Our top management goal is firefighter and public safety. We also will try to protect private property and public resources. But for any fire regardless of size or location, we have to keep our crews out of harm's way as best we can.
One of the most challenging things about being a fire planner is looking at the big picture of the entire region. For example, during the 1998 fire season, we were trying to manage over 60 significant fires in Wilderness areas, for a total of 39,000 acres. Many were 1,000 acres or larger, so our resources were pretty much tapped out.
When a fire flares up, we tend to convert it from a monitor and confine to a suppression operation. As long as it stays relatively quiet, a fire can have a beneficial ecological effect without posing any real danger to people or property. But at some point you may decide that it's best to manage a fire more aggressively if it has the potential to get out of hand.
While a fire is still under 100 acres or so, you have a good chance of stopping it. Once it gets larger, you often can't do much, even with lots of resources. I realize that the public doesn't always see the logic -- people ask, "Why are you spending millions to put this one out when you've got this one burning across the ridge?"
The fires of 1988 really changed public awareness of fires. People realized that we weren't going to be able to put all of the fires out.
Smoke is another one of the biggest issues in managing fires. Normally the district rangers make the decision about whether to suppress or monitor a fire. But it's hard for them to weigh the effect of their fire on air quality farther away. Plus if you have a lot of fires going, the smoke really adds up.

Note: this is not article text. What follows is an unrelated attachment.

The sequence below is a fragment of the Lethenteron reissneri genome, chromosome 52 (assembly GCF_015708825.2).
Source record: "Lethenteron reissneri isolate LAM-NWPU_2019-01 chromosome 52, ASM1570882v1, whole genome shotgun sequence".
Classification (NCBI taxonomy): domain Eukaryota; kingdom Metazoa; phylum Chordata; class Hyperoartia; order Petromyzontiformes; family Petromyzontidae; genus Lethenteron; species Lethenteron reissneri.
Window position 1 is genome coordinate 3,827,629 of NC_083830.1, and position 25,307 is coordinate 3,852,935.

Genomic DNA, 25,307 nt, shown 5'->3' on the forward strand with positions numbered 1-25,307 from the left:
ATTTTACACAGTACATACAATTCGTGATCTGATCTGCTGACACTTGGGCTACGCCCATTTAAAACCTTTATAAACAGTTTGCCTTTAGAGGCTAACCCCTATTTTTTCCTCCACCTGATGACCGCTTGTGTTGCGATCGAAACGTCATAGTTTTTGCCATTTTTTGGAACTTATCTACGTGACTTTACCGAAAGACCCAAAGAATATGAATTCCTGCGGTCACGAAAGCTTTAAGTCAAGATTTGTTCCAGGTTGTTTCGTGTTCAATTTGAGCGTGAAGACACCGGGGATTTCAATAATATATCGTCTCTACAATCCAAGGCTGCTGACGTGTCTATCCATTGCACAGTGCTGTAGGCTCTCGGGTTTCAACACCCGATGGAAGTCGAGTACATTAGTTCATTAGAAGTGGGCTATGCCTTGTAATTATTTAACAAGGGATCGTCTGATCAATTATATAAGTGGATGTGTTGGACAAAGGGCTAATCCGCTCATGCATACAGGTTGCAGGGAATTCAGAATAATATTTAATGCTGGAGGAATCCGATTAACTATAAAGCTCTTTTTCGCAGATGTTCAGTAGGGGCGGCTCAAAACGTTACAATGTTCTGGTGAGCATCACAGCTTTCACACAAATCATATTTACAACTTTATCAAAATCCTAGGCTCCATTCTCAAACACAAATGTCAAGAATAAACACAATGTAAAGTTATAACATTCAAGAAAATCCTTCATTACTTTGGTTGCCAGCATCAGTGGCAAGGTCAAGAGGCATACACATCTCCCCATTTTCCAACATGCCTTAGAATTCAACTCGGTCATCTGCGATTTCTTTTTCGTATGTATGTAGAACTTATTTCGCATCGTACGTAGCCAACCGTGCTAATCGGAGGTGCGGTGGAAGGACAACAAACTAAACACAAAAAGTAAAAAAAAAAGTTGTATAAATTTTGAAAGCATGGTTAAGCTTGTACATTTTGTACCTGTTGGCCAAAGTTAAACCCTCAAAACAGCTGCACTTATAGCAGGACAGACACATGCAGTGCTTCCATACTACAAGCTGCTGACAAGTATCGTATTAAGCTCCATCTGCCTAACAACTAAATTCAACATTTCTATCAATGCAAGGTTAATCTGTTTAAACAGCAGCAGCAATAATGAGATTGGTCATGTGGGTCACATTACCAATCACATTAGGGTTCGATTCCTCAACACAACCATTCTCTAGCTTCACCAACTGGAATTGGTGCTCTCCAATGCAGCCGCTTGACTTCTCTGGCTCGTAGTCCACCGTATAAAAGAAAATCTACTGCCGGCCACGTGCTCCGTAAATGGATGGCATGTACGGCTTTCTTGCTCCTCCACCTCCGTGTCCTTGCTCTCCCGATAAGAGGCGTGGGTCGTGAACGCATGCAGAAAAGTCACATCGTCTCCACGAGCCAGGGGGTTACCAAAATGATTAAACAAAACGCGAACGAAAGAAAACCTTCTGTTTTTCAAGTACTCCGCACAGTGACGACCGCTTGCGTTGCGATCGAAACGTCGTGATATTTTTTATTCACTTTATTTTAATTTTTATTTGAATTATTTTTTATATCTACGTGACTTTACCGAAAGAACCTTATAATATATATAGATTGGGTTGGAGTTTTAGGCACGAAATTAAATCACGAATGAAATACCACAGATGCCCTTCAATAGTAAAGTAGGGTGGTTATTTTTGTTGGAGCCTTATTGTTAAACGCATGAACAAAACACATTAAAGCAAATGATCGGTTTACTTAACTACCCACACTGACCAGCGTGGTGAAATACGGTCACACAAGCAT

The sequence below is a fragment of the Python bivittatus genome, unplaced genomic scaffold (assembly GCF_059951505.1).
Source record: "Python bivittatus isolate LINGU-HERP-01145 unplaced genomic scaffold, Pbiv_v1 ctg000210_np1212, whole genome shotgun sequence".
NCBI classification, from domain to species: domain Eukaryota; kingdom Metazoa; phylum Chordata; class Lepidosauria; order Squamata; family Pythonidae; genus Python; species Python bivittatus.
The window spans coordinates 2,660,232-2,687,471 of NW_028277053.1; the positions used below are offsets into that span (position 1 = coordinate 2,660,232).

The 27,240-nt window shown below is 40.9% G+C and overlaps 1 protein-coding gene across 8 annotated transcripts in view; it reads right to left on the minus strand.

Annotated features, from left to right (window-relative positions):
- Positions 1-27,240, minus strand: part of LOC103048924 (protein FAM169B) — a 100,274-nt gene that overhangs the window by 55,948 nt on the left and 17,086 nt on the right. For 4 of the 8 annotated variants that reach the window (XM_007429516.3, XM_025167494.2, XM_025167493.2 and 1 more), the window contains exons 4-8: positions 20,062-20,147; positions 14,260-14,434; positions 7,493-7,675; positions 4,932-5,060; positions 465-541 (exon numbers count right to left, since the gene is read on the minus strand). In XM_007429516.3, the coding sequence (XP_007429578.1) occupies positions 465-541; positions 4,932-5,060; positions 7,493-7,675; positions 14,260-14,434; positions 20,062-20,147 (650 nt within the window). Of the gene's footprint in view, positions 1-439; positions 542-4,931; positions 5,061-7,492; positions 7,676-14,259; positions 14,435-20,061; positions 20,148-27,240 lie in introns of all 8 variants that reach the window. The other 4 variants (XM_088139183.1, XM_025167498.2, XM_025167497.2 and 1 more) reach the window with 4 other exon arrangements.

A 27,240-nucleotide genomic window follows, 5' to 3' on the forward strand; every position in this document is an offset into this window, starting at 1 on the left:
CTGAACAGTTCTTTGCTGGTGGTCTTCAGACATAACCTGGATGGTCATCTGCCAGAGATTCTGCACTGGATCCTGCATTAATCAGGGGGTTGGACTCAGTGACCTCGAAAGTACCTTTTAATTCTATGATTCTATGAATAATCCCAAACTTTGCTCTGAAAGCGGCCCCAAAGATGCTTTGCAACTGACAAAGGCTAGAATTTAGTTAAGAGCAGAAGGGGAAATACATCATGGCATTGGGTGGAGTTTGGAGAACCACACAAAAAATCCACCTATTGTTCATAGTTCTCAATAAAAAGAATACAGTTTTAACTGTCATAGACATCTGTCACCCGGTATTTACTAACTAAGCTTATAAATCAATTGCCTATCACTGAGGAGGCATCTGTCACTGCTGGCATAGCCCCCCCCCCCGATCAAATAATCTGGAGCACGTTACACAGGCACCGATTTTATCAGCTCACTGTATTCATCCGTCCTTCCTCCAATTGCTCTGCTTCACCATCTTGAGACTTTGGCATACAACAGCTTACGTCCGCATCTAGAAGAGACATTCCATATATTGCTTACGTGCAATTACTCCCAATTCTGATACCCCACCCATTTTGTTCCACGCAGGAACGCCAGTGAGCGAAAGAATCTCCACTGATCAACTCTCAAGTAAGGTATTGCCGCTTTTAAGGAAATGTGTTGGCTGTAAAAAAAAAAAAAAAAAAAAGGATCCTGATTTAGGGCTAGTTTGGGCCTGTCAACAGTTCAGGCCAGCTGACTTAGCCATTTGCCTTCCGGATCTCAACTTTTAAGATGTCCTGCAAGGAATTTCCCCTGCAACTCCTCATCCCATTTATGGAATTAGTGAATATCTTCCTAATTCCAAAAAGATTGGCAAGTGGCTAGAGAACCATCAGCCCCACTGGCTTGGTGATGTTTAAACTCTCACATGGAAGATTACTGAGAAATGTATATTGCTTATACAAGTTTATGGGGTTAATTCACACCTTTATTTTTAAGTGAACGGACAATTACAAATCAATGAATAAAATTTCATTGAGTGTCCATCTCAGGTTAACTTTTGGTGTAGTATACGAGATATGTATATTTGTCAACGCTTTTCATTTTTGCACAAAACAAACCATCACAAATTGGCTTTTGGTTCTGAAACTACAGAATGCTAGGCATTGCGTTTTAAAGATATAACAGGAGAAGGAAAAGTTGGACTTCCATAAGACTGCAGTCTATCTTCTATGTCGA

People notice haze in the air before there's any kind of serious health impact. Our job as an agency is to try to minimize both nuisance impacts on visibility and threats to air quality standards that aim to protect public health.
The hardest thing is to predict how a particular season will go -- how do decide to handle a fire in June based on what it will be doing in August? We try to look at precipitation, snow packs, and long-term weather forecasts.
As we plan more prescribed burning, the public will have to decide which they want -- a lot of smoke for a short time or less smoke for a longer time. Wildfires that get big will probably make a lot of smoke, but prescribed fires will make less.
Right now the smoke from prescribed fires falls under the Clean Air Act. It counts as air pollution and we're responsive to those regulations. On the other hand, a naturally-caused fire may make a lot more smoke, but it's not regulated the same way. So we have some tough choices.
What we're trying to do with our prescribed burning projects is to reduce the fuel loads in the forest so that future fires won't be so severe. Then we will have a wider range of choices about how to manage them.